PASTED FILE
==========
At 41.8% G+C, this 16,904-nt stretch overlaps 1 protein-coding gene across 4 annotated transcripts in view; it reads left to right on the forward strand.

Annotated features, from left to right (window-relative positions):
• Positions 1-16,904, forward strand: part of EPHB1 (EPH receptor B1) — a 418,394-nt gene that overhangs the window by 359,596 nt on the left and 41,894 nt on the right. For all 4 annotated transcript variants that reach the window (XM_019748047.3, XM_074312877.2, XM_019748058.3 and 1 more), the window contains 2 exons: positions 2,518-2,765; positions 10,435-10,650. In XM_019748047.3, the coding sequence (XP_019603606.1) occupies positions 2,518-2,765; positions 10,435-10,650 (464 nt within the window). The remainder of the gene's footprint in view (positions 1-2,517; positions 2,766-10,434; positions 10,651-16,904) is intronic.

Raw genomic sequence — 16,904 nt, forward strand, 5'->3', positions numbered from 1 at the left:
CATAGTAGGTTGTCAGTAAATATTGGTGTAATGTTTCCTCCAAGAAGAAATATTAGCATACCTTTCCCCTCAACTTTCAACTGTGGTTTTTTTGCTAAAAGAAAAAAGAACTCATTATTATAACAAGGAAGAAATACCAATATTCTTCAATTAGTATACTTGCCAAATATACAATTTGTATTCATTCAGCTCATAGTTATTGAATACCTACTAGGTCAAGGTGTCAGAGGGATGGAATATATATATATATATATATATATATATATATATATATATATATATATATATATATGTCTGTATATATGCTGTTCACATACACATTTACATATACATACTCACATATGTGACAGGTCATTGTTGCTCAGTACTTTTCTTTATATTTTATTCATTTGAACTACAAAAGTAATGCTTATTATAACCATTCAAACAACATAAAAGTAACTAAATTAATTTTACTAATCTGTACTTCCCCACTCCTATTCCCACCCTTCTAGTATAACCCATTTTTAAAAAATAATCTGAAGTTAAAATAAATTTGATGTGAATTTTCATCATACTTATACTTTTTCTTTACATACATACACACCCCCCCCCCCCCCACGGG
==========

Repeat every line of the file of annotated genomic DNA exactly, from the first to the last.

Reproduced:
At 41.8% G+C, this 16,904-nt stretch overlaps 1 protein-coding gene across 4 annotated transcripts in view; it reads left to right on the forward strand.

Annotated features, from left to right (window-relative positions):
• Positions 1-16,904, forward strand: part of EPHB1 (EPH receptor B1) — a 418,394-nt gene that overhangs the window by 359,596 nt on the left and 41,894 nt on the right. For all 4 annotated transcript variants that reach the window (XM_019748047.3, XM_074312877.2, XM_019748058.3 and 1 more), the window contains 2 exons: positions 2,518-2,765; positions 10,435-10,650. In XM_019748047.3, the coding sequence (XP_019603606.1) occupies positions 2,518-2,765; positions 10,435-10,650 (464 nt within the window). The remainder of the gene's footprint in view (positions 1-2,517; positions 2,766-10,434; positions 10,651-16,904) is intronic.

Raw genomic sequence — 16,904 nt, forward strand, 5'->3', positions numbered from 1 at the left:
CATAGTAGGTTGTCAGTAAATATTGGTGTAATGTTTCCTCCAAGAAGAAATATTAGCATACCTTTCCCCTCAACTTTCAACTGTGGTTTTTTTGCTAAAAGAAAAAAGAACTCATTATTATAACAAGGAAGAAATACCAATATTCTTCAATTAGTATACTTGCCAAATATACAATTTGTATTCATTCAGCTCATAGTTATTGAATACCTACTAGGTCAAGGTGTCAGAGGGATGGAATATATATATATATATATATATATATATATATATATATATATATATATATATATATGTCTGTATATATGCTGTTCACATACACATTTACATATACATACTCACATATGTGACAGGTCATTGTTGCTCAGTACTTTTCTTTATATTTTATTCATTTGAACTACAAAAGTAATGCTTATTATAACCATTCAAACAACATAAAAGTAACTAAATTAATTTTACTAATCTGTACTTCCCCACTCCTATTCCCACCCTTCTAGTATAACCCATTTTTAAAAAATAATCTGAAGTTAAAATAAATTTGATGTGAATTTTCATCATACTTATACTTTTTCTTTACATACATACACACCCCCCCCCCCCCCACGGG